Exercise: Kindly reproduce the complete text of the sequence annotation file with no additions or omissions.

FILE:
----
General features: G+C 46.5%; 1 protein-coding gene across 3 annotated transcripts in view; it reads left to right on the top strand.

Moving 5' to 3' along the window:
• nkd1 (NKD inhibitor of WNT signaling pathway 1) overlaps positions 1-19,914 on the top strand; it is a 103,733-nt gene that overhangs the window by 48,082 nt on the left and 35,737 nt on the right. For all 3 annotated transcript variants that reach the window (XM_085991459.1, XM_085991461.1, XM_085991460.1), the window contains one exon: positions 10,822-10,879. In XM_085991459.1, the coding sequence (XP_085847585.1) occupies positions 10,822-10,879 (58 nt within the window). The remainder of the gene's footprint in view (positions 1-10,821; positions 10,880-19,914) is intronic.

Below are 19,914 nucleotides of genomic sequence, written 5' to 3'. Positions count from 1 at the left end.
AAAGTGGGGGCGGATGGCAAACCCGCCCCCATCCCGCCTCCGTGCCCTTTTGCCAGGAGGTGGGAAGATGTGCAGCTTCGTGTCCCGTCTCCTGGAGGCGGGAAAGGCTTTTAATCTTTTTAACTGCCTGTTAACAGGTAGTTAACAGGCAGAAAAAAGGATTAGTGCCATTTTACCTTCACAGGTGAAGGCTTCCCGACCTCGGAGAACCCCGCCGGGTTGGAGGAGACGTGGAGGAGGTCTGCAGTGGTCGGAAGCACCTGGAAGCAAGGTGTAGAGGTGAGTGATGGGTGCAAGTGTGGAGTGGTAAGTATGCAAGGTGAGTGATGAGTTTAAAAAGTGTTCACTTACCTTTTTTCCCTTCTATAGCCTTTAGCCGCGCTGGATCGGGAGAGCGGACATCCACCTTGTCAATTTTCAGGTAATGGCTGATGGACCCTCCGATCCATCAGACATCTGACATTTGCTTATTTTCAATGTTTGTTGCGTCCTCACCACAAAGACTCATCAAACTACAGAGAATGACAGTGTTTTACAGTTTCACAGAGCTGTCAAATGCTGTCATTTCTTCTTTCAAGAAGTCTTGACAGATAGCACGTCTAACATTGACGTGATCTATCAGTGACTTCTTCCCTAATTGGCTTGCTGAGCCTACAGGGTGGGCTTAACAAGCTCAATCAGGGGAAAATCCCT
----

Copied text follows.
General features: G+C 46.5%; 1 protein-coding gene across 3 annotated transcripts in view; it reads left to right on the top strand.

Moving 5' to 3' along the window:
• nkd1 (NKD inhibitor of WNT signaling pathway 1) overlaps positions 1-19,914 on the top strand; it is a 103,733-nt gene that overhangs the window by 48,082 nt on the left and 35,737 nt on the right. For all 3 annotated transcript variants that reach the window (XM_085991459.1, XM_085991461.1, XM_085991460.1), the window contains one exon: positions 10,822-10,879. In XM_085991459.1, the coding sequence (XP_085847585.1) occupies positions 10,822-10,879 (58 nt within the window). The remainder of the gene's footprint in view (positions 1-10,821; positions 10,880-19,914) is intronic.

Below are 19,914 nucleotides of genomic sequence, written 5' to 3'. Positions count from 1 at the left end.
AAAGTGGGGGCGGATGGCAAACCCGCCCCCATCCCGCCTCCGTGCCCTTTTGCCAGGAGGTGGGAAGATGTGCAGCTTCGTGTCCCGTCTCCTGGAGGCGGGAAAGGCTTTTAATCTTTTTAACTGCCTGTTAACAGGTAGTTAACAGGCAGAAAAAAGGATTAGTGCCATTTTACCTTCACAGGTGAAGGCTTCCCGACCTCGGAGAACCCCGCCGGGTTGGAGGAGACGTGGAGGAGGTCTGCAGTGGTCGGAAGCACCTGGAAGCAAGGTGTAGAGGTGAGTGATGGGTGCAAGTGTGGAGTGGTAAGTATGCAAGGTGAGTGATGAGTTTAAAAAGTGTTCACTTACCTTTTTTCCCTTCTATAGCCTTTAGCCGCGCTGGATCGGGAGAGCGGACATCCACCTTGTCAATTTTCAGGTAATGGCTGATGGACCCTCCGATCCATCAGACATCTGACATTTGCTTATTTTCAATGTTTGTTGCGTCCTCACCACAAAGACTCATCAAACTACAGAGAATGACAGTGTTTTACAGTTTCACAGAGCTGTCAAATGCTGTCATTTCTTCTTTCAAGAAGTCTTGACAGATAGCACGTCTAACATTGACGTGATCTATCAGTGACTTCTTCCCTAATTGGCTTGCTGAGCCTACAGGGTGGGCTTAACAAGCTCAATCAGGGGAAAATCCCT